All of the PowerShell blog posts so far were about using the console. Being the developer however, you probably think – well that’s good for admins, but what’s in it for me? How can I benefit from it in my code? Well you can. With the latest update you can run the PowerShell environment in your application and take advantage of its scripting power, by getting the results out of it and pulling them into your app.


So How do I tap into the PowerShell goodness?

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Your own PowerShell commandlets

swiss-chocThere is a lot of new stuff in the imminent 2.0 release of the PowerShell Console for Sitecore. Some of it is fairly obvious like the improved console window, some of it not so much. The aim of the console has always be to enable Sitecore developers to extend the CMS in new exciting ways. For this to happen it had to become a mini-platform on its own. So far you could use it to add scripts to ribbons and menus, write scripted tasks and execute scripts just by launching them from a URL call.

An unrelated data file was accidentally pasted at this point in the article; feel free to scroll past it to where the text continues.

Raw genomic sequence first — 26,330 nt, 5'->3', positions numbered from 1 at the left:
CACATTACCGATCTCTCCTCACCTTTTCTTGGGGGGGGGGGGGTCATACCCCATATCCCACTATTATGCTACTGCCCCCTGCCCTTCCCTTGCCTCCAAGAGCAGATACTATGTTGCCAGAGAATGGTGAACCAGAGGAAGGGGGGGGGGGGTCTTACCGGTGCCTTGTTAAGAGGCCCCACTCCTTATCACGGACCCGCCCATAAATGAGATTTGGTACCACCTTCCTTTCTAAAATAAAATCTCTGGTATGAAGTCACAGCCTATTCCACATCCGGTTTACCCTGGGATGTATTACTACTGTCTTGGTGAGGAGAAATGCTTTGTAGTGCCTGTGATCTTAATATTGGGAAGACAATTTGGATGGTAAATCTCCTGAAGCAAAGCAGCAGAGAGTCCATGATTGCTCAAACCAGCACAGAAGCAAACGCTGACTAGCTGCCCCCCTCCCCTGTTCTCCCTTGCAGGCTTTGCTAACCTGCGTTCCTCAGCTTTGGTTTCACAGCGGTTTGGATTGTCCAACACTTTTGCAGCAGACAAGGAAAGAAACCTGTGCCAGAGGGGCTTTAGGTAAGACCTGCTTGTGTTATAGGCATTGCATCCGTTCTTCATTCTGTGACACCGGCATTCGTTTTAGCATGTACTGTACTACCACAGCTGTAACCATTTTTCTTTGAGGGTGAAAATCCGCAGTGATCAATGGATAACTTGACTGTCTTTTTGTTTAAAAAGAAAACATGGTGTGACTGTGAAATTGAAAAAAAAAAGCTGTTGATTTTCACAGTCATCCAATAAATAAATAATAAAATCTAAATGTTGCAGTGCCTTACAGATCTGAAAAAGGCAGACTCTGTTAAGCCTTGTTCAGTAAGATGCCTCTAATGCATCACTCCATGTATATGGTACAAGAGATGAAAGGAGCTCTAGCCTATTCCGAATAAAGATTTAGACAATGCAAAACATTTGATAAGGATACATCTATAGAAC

That’s extending Sitecore with PowerShell but what about PowerShell itself?

One of the coolest features introduced in 2.0 is the ability to write your own commandlets. Sure you could always use PowerShell to do it and write commandlets in script. But then the caveat was that you had to attach such commandlets to your own scripts (or put them in the initial script that would have to execute prior to the console). Now I’m talking about writing the real commandlets, just like those that come with the PowerShell console itself. Starting from 2.0 the console does not default to only attach commandlets that come with it, but can also scan other assemblies to attach your commandlets. To add your own all you have to do is well.. write them but then… all you have to do is to use the standard Sitecore include mechanism to enable the console to find them.

Including my own commandlets into Sitecore PowerShell Console

<configuration xmlns:patch="">
	<add type="*, Cognifide.PowerShell" name="Cognifide_PowerShell_Commandlets" />

Where the type parameter is just a regular Sitecore type reference with a slight twist – you can use wildcards in it. So with the above example, the console will scan the Cognifide.PowerShell assembly and allow you to use all the commandlet classes that are tagged appropriately.

How to write a commandlet?

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Posted in .Net Framework, ASP.NET, C#, PowerShell, Sitecore, Software, Software Development, Solution, Web applications
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